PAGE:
I was three weeks shy of my fourth birthday when my mother, baby sister and I arrived on my grandparents’ ranch in northern California on May 1, 1952. Refugees of our parent’s broken marriage, we were received with love by our mother’s parents and I was “set loose” on 100 acres of tromping grounds. With a few stern prohibitions from my mother: do not go into the “spring field; do not play around the wells; and do not go near the septic field!
These were easy rules for me to follow, as I conjured up images of dying horrifying deaths being swallowed up in quick sand or sewage or falling down a dark well shaft and drowning before anyone could come to my rescue. No! No problem — there were still many fascinating barns and outbuildings to explore and make playhouses in; eucalyptus groves to climb in and hide in; puppies and kittens and chickens and sheep to play with; a creek to spend endless hours in AND best of all — inviting trails that honey-combed the entire ranch that went EVERYWHERE!
Where did those trails go, exactly? That was the fun of taking them. My young child’s curiosity eventually led me to travel all of them and become intimately familiar with their intersections and destinations.
Most of the trails had been made by cows and sheep, as they grazed the grassy pastures of my grandparent’s ranch. A few were created by deer but often the deer used the “super-highways” already trodden wide by the larger numbers of animals. I found great joy in exploring these trails and even as a high school student, I would frequently ask the bus driver to “let me out” at the back side of our property, so I could hike the mile through the pastures to home, rather than stay on the bus for another hour, as it wended its way along the country roads that were its rural route.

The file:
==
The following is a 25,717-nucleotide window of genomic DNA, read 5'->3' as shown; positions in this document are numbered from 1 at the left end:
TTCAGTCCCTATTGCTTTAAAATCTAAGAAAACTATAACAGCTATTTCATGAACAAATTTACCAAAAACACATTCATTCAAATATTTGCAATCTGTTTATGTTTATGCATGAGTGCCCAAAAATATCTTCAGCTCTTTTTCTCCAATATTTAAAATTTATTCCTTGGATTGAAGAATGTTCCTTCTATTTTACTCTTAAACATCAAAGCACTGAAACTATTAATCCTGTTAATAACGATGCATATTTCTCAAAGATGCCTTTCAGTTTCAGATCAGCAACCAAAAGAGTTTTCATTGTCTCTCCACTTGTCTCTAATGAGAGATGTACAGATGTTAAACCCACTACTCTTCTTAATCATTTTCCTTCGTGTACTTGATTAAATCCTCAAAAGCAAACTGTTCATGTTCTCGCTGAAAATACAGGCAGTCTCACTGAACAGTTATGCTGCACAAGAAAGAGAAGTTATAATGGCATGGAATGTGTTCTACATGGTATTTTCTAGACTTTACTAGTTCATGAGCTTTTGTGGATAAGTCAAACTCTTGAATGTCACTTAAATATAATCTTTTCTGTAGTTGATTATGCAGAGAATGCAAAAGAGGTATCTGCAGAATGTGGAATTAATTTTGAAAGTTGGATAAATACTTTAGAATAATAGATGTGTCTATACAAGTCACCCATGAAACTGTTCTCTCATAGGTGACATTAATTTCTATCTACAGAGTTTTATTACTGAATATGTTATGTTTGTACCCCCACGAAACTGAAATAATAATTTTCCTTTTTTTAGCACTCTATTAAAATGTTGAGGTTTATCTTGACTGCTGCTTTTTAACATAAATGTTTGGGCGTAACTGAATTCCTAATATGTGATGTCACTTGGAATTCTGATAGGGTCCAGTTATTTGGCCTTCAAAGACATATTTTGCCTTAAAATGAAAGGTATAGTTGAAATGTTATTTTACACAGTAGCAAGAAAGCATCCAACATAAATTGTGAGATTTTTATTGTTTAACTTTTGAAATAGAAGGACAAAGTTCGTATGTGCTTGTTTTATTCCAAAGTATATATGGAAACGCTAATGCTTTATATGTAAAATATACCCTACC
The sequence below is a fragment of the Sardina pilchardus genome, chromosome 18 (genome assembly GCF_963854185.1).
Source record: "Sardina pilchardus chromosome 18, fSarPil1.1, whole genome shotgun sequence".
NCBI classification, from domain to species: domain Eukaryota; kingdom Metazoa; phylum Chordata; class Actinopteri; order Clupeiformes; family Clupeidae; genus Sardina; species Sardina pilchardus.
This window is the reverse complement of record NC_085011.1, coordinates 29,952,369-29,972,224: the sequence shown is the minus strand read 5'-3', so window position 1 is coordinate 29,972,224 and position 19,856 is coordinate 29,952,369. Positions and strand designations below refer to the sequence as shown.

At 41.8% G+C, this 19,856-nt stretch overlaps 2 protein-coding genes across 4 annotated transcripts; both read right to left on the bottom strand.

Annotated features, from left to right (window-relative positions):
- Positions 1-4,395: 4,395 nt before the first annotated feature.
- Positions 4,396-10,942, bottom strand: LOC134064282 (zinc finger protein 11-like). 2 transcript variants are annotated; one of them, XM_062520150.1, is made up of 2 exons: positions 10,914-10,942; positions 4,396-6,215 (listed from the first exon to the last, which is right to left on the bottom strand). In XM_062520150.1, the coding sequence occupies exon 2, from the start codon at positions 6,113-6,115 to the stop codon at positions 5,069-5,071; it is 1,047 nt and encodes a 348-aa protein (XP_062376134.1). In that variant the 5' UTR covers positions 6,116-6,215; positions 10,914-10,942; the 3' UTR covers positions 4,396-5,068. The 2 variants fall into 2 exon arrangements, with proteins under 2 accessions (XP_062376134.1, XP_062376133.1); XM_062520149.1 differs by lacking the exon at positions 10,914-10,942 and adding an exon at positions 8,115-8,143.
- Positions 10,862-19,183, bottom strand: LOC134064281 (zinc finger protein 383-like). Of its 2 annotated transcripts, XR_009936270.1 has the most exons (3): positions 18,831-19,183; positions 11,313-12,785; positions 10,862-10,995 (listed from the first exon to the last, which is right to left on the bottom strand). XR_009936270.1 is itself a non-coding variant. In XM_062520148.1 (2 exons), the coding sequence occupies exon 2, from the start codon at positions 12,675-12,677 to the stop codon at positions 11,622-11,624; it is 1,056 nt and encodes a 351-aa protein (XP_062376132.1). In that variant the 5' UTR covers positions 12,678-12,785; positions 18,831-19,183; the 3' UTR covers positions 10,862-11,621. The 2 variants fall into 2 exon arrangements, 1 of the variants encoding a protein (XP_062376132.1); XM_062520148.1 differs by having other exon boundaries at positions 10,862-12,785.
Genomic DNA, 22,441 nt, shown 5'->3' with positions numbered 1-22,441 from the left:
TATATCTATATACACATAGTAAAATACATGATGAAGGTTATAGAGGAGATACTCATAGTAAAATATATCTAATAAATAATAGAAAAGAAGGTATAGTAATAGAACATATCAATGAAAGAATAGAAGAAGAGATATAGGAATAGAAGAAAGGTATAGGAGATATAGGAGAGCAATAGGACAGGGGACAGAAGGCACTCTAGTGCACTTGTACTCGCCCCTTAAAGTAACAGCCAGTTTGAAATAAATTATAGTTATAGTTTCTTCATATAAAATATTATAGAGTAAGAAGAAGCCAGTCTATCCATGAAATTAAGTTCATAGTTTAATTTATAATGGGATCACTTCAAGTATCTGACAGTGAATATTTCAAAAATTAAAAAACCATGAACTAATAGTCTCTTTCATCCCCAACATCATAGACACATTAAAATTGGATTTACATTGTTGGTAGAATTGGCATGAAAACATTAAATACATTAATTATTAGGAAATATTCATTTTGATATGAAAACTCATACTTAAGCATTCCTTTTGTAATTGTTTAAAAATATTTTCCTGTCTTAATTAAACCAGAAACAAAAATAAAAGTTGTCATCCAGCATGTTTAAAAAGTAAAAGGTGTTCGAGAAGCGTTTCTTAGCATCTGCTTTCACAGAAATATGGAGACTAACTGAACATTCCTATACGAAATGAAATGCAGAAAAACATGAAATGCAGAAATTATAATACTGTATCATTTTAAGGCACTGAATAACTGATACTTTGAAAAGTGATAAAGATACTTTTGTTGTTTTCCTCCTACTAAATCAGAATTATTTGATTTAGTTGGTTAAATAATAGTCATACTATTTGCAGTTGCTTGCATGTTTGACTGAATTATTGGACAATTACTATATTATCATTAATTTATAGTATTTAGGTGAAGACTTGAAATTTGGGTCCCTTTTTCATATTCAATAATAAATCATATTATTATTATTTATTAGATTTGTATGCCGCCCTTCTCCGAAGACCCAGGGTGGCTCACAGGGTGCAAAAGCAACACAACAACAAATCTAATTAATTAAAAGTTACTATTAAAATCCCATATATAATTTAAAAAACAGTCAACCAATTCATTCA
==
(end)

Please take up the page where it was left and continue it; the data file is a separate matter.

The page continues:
So here I am, some 60 + years later, in an entirely different rural setting — following trails through the forest.
Most of these trails are human-made and maintained. Some of them go to someplace and others go through someplace, like an area of the property that allows one to be right IN the middle of the natural, undisturbed forest. Along these paths are the “roads less traveled.” These are made by deer and maintained by deer and other animals that go “off the beaten path.” I’ve begun to explore these also. They often appear to “go nowhere” but that is just because my human senses are not trained to follow the subtleties of the animal trail markers –yet.
A few days ago I realized that walking these trails here at Lost Valley was renewing the joy and pleasure of my early childhood explorations. I began to appreciate the trails even more. As I step off the porch of the Large Dorm where I live to go anywhere else, I encounter a trail. It takes me to the Guest Kitchen where I make my breakfast or the Lodge where I eat lunch and dinner — or cook lunch or dinner — or to any number of other trails and paths that allow me to enjoy the wooded beauty of my new home.
Happy trials to you, as you enjoy a few shots of my new playground.